4. Instead of having a "force view update" checkbox in every button like in NetLogo 3.1, we only need one choice which applies to the entire model.
  5. Using the speed slider to slow down a model now just inserts pauses between ticks. So with tick-based updates, setup buttons are no longer affected by the speed slider. This was a real annoyance with the old speed slider. (The annoyance persists for models that use continuous updates, though.)

As mentioned above, most models in our Models Library now use tick-based updates.

Even for models that would normally be set to tick-based updates, it may be useful to switch to continuous updates temporarily for debugging purposes. Seeing what's going on within a tick, instead of only seeing the end result of a tick, could help with troubleshooting.

If you switch your model to use tick-based updates, you'll also need to add the tick command to your code, otherwise the view won't update. (Note that the view still always updates when a button pops up or a command entered in the command center finishes, though. So it's not like the view will just stay frozen indefinitely.)

How to make a model use ticks and tick-based updates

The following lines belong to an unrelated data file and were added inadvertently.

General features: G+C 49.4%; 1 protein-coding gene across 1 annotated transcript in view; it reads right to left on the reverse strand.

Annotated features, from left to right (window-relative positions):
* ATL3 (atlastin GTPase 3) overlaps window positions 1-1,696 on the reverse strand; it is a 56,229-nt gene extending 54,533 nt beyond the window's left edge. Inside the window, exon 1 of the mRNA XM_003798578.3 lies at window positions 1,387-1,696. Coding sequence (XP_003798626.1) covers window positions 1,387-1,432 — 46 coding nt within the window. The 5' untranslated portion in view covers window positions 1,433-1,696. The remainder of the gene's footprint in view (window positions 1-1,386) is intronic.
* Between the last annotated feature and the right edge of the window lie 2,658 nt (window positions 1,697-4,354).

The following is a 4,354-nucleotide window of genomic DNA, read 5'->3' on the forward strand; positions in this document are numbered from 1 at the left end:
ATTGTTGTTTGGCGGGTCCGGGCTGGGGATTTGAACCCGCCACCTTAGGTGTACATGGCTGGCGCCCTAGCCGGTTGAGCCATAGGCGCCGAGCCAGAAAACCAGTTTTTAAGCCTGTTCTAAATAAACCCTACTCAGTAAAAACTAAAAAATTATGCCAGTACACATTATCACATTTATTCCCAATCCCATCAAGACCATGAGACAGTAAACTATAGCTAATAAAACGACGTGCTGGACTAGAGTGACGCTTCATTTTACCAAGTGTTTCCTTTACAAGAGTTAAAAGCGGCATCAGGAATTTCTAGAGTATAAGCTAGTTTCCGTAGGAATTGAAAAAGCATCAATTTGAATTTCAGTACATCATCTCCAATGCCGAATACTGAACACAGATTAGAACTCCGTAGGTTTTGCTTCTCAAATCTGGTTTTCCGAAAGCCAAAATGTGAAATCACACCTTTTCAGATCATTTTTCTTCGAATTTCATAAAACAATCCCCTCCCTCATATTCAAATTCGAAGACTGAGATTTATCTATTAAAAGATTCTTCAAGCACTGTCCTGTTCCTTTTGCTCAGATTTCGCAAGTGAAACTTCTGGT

Here are the steps to follow to convert your model to use ticks and tick-based updates in NetLogo 4.0:

  1. In the Interface tab toolbar, on the right hand side where it says "update view:", change the setting from "continuously" to "on ticks".
  2. Add the tick command to your go procedure, at or near the end. In Models Library models we always put tick after the agents move but before any plotting commands. That's because the plotting commands might contain something like plotxy ticks ... and we want the new value of the tick counter used, not the old one. Most models don't refer to the tick counter in their plotting commands, but nonetheless, for consistency and to avoid mistakes we suggest always putting tick before the plotting commands.

Some models will require some additional changes:

  1. If your model already has a global "ticks" or "clock" or "time" variable, get rid of it. Use the tick command and ticks reporter instead. (If your model uses fractional increments of time, use tick-advance instead of tick.) If you had a monitor for that variable, you can get rid of it; there's now a tick counter in the toolbar.